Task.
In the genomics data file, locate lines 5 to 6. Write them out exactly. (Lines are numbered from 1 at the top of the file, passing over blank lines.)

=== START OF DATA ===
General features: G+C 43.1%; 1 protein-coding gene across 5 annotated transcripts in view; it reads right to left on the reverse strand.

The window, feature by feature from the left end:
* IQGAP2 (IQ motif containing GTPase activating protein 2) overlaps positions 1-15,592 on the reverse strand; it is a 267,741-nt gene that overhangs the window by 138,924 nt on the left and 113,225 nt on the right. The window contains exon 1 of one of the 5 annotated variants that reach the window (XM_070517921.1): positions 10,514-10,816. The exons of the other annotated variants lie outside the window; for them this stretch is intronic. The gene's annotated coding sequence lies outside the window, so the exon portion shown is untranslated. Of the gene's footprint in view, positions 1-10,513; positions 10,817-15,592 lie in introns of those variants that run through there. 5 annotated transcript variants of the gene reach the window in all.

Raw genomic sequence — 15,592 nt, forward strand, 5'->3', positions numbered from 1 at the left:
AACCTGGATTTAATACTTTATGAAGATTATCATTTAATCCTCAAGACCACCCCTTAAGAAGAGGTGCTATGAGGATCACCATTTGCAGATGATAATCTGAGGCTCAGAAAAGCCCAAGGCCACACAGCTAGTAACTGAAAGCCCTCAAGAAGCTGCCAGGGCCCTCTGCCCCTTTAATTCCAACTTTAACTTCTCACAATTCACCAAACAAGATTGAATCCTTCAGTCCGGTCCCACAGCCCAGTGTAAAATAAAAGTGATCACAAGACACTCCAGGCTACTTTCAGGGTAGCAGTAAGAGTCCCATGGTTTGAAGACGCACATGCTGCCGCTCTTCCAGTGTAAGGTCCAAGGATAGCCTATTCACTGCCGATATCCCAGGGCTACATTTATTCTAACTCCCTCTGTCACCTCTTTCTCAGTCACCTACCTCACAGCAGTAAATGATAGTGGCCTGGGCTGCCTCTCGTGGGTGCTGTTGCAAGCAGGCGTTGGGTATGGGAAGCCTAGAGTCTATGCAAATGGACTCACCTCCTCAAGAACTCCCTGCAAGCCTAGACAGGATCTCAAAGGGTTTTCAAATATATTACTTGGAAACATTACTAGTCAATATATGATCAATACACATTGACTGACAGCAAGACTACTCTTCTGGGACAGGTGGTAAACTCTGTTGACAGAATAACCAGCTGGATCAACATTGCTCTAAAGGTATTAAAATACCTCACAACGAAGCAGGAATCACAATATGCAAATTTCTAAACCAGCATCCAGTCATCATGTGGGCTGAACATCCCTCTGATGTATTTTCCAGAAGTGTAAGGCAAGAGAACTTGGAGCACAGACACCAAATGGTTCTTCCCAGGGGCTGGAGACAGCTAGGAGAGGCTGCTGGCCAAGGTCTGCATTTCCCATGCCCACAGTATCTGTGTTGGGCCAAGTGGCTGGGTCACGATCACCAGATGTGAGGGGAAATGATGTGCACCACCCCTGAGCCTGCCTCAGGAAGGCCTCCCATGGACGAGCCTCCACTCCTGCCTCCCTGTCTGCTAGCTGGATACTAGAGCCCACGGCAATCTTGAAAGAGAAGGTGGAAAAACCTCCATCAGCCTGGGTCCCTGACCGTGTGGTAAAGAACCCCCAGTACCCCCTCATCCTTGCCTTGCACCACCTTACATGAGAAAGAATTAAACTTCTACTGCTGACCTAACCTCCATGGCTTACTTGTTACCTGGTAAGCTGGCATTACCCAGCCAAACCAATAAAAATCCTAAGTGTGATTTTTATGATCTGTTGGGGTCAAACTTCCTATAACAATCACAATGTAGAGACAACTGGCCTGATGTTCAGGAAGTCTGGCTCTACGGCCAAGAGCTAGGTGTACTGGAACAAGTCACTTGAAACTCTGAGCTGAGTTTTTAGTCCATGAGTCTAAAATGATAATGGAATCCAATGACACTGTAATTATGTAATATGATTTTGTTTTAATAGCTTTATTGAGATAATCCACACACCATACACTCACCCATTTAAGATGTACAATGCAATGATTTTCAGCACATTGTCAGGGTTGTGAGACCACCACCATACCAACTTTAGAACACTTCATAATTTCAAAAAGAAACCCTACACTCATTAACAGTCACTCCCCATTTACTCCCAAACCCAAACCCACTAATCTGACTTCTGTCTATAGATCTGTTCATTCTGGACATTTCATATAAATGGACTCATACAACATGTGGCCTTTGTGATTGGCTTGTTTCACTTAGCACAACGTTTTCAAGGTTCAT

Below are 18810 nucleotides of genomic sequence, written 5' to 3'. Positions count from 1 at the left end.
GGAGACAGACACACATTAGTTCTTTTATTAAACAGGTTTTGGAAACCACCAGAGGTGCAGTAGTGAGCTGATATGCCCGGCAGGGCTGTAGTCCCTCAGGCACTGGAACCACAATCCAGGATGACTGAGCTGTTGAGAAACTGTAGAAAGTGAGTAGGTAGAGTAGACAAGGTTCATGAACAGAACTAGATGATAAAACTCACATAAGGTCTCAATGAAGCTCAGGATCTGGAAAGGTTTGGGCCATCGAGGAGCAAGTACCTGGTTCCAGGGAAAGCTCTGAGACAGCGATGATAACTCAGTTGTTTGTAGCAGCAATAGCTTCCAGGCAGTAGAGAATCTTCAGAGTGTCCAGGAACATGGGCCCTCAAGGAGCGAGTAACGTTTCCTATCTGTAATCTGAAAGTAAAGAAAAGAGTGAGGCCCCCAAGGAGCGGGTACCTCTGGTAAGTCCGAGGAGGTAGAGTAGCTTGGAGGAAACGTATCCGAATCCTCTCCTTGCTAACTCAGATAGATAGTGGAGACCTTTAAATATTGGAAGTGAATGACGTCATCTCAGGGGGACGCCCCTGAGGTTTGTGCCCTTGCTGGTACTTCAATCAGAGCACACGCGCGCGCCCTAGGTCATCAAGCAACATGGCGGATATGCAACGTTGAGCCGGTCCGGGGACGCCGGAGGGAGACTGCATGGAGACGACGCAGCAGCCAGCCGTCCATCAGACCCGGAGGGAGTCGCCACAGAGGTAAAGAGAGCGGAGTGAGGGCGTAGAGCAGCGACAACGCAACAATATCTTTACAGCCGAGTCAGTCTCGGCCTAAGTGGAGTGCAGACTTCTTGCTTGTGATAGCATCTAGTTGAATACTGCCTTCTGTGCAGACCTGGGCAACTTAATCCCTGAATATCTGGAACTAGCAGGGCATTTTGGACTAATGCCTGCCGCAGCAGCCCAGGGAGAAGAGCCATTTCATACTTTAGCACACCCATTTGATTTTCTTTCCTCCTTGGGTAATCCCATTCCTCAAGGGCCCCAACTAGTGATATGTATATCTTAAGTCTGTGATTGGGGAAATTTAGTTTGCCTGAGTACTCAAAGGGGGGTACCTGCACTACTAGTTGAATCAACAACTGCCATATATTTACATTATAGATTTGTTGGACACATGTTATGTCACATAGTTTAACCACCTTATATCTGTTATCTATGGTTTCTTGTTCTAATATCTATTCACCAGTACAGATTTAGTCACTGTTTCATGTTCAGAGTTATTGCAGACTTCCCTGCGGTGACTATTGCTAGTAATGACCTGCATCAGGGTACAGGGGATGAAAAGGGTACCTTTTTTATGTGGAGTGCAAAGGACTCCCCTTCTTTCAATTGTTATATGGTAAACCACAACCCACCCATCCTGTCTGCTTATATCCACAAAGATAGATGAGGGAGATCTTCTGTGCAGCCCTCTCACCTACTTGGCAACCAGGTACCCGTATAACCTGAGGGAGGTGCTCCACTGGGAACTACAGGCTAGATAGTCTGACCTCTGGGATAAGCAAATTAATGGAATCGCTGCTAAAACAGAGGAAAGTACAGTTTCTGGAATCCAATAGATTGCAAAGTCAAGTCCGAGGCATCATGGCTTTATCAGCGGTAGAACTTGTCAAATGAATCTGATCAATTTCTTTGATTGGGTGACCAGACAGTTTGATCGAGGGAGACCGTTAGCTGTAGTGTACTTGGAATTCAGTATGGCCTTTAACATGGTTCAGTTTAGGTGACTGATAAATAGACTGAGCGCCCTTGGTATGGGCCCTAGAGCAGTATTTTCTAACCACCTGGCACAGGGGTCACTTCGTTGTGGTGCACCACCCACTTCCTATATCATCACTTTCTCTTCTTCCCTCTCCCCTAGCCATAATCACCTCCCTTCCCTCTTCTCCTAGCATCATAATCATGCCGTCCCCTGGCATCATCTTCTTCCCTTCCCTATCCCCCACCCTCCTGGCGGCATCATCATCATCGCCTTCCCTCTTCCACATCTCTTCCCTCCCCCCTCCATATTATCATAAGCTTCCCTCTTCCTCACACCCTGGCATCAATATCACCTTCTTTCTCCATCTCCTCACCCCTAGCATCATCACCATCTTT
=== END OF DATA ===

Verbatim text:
AACCTGGATTTAATACTTTATGAAGATTATCATTTAATCCTCAAGACCACCCCTTAAGAAGAGGTGCTATGAGGATCACCATTTGCAGATGATAATCTGAGGCTCAGAAAAGCCCAAGGCCACACAGCTAGTAACTGAAAGCCCTCAAGAAGCTGCCAGGGCCCTCTGCCCCTTTAATTCCAACTTTAACTTCTCACAATTCACCAAACAAGATTGAATCCTTCAGTCCGGTCCCACAGCCCAGTGTAAAATAAAAGTGATCACAAGACACTCCAGGCTACTTTCAGGGTAGCAGTAAGAGTCCCATGGTTTGAAGACGCACATGCTGCCGCTCTTCCAGTGTAAGGTCCAAGGATAGCCTATTCACTGCCGATATCCCAGGGCTACATTTATTCTAACTCCCTCTGTCACCTCTTTCTCAGTCACCTACCTCACAGCAGTAAATGATAGTGGCCTGGGCTGCCTCTCGTGGGTGCTGTTGCAAGCAGGCGTTGGGTATGGGAAGCCTAGAGTCTATGCAAATGGACTCACCTCCTCAAGAACTCCCTGCAAGCCTAGACAGGATCTCAAAGGGTTTTCAAATATATTACTTGGAAACATTACTAGTCAATATATGATCAATACACATTGACTGACAGCAAGACTACTCTTCTGGGACAGGTGGTAAACTCTGTTGACAGAATAACCAGCTGGATCAACATTGCTCTAAAGGTATTAAAATACCTCACAACGAAGCAGGAATCACAATATGCAAATTTCTAAACCAGCATCCAGTCATCATGTGGGCTGAACATCCCTCTGATGTATTTTCCAGAAGTGTAAGGCAAGAGAACTTGGAGCACAGACACCAAATGGTTCTTCCCAGGGGCTGGAGACAGCTAGGAGAGGCTGCTGGCCAAGGTCTGCATTTCCCATGCCCACAGTATCTGTGTTGGGCCAAGTGGCTGGGTCACGATCACCAGATGTGAGGGGAAATGATGTGCACCACCCCTGAGCCTGCCTCAGGAAGGCCTCCCATGGACGAGCCTCCACTCCTGCCTCCCTGTCTGCTAGCTGGATACTAGAGCCCACGGCAATCTTGAAAGAGAAGGTGGAAAAACCTCCATCAGCCTGGGTCCCTGACCGTGTGGTAAAGAACCCCCAGTACCCCCTCATCCTTGCCTTGCACCACCTTACATGAGAAAGAATTAAACTTCTACTGCTGACCTAACCTCCATGGCTTACTTGTTACCTGGTAAGCTGGCATTACCCAGCCAAACCAATAAAAATCCTAAGTGTGATTTTTATGATCTGTTGGGGTCAAACTTCCTATAACAATCACAATGTAGAGACAACTGGCCTGATGTTCAGGAAGTCTGGCTCTACGGCCAAGAGCTAGGTGTACTGGAACAAGTCACTTGAAACTCTGAGCTGAGTTTTTAGTCCATGAGTCTAAAATGATAATGGAATCCAATGACACTGTAATTATGTAATATGATTTTGTTTTAATAGCTTTATTGAGATAATCCACACACCATACACTCACCCATTTAAGATGTACAATGCAATGATTTTCAGCACATTGTCAGGGTTGTGAGACCACCACCATACCAACTTTAGAACACTTCATAATTTCAAAAAGAAACCCTACACTCATTAACAGTCACTCCCCATTTACTCCCAAACCCAAACCCACTAATCTGACTTCTGTCTATAGATCTGTTCATTCTGGACATTTCATATAAATGGACTCATACAACATGTGGCCTTTGTGATTGGCTTGTTTCACTTAGCACAACGTTTTCAAGGTTCAT

Below are 18810 nucleotides of genomic sequence, written 5' to 3'. Positions count from 1 at the left end.